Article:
Winter, 1915. Confined by her family to an asylum in the South of France - where she will never sculpt again - the chronicle of Camille Claudel's reclusive life, as she waits for a visit from her brother, Paul Claudel.
Lucky Bastard is a "found footage" thriller about a porn website run by Mike (Don McManus) that invites fans to have sex with porn stars. Jay Paulson plays Dave, an eager young fan given a ... See full summary »
Anne (Juliette Binoche), a well-off, Paris-based mother of two and investigative journalist for ELLE, is writing an article about student prostitution. Her meetings with two fiercely independent young women, Alicja (Joanna Kulig) and Charlotte (Anais Demoustier), are profound and unsettling, moving her to question her most intimate convictions about money, family and sex. Written by
I was expecting Juliette Binoche to be as fabulous as she normally is, but she was the disappointment among the three female leads.
To be fair, I think it was the fault of the part, rather than faults in her performance. I think the idea was that her character, the journalist, got so involved in what she was researching and writing that she forgot about her own life and family until the story was finished; but the result was that her character was just a mess.
What I liked about the film was what seemed to be a much more honest and realistic portrayal of the two prostitutes than we normally see. Both were very believable. Both students, one (Anaïs Demoustier as Charlotte) in control of what she was doing, and the other (Joanna Kulig as Alicja) drinking to much and seemingly headed for disaster. Both of them liked sex; Charlotte liked the sex she had with her customers apparently just as much as she liked the sex she had with her boyfriend. You don't see that in Hollywood movies. In Hollywood movies the prostitutes never kiss and they never have orgasms, and they all hate what they're doing. In this film, Charlotte didn't hate it at all, in fact she liked it a lot; whereas Joanna said that she liked it, and seemed to like the physical sensations, but also seemed to hate the idea of what she was doing. That seemed pretty realistic to me.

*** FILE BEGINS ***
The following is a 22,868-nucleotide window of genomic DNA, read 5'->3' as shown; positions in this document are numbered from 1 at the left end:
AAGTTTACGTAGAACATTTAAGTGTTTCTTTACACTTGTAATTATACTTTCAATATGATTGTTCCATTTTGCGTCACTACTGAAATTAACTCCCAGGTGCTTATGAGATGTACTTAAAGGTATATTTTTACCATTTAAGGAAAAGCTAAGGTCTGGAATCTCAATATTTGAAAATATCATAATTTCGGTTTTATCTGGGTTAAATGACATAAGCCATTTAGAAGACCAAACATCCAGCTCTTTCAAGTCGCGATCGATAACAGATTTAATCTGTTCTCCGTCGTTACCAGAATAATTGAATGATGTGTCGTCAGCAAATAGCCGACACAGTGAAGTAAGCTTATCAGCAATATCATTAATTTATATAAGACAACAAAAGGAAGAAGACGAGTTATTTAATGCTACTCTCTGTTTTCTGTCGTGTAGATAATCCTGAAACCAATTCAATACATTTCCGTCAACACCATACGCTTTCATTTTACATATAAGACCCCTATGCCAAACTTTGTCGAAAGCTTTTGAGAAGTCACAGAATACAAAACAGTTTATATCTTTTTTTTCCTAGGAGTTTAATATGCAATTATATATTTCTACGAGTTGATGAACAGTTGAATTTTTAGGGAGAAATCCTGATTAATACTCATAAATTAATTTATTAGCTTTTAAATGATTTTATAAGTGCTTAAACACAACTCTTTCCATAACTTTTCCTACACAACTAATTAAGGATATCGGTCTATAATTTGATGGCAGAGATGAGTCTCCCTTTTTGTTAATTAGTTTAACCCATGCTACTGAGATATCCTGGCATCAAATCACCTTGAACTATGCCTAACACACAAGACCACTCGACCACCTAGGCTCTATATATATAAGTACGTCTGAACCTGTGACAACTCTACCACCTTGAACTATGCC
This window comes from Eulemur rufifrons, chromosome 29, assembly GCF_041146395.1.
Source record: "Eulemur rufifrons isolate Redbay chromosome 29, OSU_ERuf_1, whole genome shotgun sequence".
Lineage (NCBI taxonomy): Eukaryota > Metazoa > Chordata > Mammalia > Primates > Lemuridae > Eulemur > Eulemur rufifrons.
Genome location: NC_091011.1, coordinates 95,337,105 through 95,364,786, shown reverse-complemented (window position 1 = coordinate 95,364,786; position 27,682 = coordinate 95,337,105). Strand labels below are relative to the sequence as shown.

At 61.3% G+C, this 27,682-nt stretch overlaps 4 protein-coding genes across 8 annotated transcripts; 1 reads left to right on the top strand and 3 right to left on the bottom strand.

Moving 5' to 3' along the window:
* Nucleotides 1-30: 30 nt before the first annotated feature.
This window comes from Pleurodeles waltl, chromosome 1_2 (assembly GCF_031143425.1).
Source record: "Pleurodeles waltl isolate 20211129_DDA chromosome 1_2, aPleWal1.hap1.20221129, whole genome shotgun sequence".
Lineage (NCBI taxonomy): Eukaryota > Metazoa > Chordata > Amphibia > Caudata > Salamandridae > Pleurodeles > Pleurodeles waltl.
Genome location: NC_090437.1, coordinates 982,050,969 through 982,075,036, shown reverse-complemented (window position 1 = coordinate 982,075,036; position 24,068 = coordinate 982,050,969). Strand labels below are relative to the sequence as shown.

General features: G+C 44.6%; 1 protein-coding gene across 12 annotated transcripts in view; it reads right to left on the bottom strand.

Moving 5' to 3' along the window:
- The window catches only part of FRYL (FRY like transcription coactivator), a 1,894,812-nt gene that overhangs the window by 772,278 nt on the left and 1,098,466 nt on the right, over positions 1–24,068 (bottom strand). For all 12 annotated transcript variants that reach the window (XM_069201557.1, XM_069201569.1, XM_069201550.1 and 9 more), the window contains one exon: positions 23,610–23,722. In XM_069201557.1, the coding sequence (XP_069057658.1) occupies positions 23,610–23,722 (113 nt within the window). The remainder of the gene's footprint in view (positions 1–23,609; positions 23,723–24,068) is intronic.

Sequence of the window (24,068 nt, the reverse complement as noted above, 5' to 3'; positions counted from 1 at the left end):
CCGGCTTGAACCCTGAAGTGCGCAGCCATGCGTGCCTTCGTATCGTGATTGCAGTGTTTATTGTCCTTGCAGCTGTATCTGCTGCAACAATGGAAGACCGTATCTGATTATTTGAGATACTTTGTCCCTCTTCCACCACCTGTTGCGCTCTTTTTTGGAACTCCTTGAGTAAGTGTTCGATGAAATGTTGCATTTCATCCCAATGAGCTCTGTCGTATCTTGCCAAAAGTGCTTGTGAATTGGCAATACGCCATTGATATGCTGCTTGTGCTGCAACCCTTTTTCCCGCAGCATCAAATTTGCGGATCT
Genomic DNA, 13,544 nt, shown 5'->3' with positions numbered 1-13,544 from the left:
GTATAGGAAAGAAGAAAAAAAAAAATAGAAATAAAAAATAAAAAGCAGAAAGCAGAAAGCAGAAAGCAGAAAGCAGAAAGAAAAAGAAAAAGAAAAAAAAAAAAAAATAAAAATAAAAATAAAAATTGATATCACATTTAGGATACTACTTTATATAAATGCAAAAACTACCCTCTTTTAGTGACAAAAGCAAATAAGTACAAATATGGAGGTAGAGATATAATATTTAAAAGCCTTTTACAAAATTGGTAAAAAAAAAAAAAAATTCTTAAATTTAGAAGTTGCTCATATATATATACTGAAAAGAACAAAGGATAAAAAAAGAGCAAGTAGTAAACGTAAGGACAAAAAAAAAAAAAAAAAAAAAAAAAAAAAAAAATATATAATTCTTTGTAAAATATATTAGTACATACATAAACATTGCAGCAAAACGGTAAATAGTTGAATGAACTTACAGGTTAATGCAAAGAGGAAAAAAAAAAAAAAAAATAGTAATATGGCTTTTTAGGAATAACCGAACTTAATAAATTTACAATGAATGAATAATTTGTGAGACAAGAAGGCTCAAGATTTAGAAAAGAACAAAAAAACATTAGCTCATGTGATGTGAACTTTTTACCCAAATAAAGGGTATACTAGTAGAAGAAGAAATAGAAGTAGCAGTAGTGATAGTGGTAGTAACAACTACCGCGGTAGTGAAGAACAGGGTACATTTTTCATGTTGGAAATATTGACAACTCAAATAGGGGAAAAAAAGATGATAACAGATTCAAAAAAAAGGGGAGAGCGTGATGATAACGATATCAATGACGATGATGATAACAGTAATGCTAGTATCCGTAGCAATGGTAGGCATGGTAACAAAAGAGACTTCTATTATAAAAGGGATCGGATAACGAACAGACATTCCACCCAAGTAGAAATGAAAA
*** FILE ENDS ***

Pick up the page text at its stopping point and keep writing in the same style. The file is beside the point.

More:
There were two things that struck me particularly. One was quite early on in the film, when Juliette Binoche asked Charlotte why she kept working. The answer was that the money was hard to give up.
The second was from Charlotte again, and again in answer to a question from Juliette. The question was, what was the worst thing about the work, and the answer was having to tell lies all the time.
Both of those things rang pretty true to me.
So what it comes down to is a more realistic portrayal of prostitution than we normally get, but a rather messy movie with a rather messy central character.
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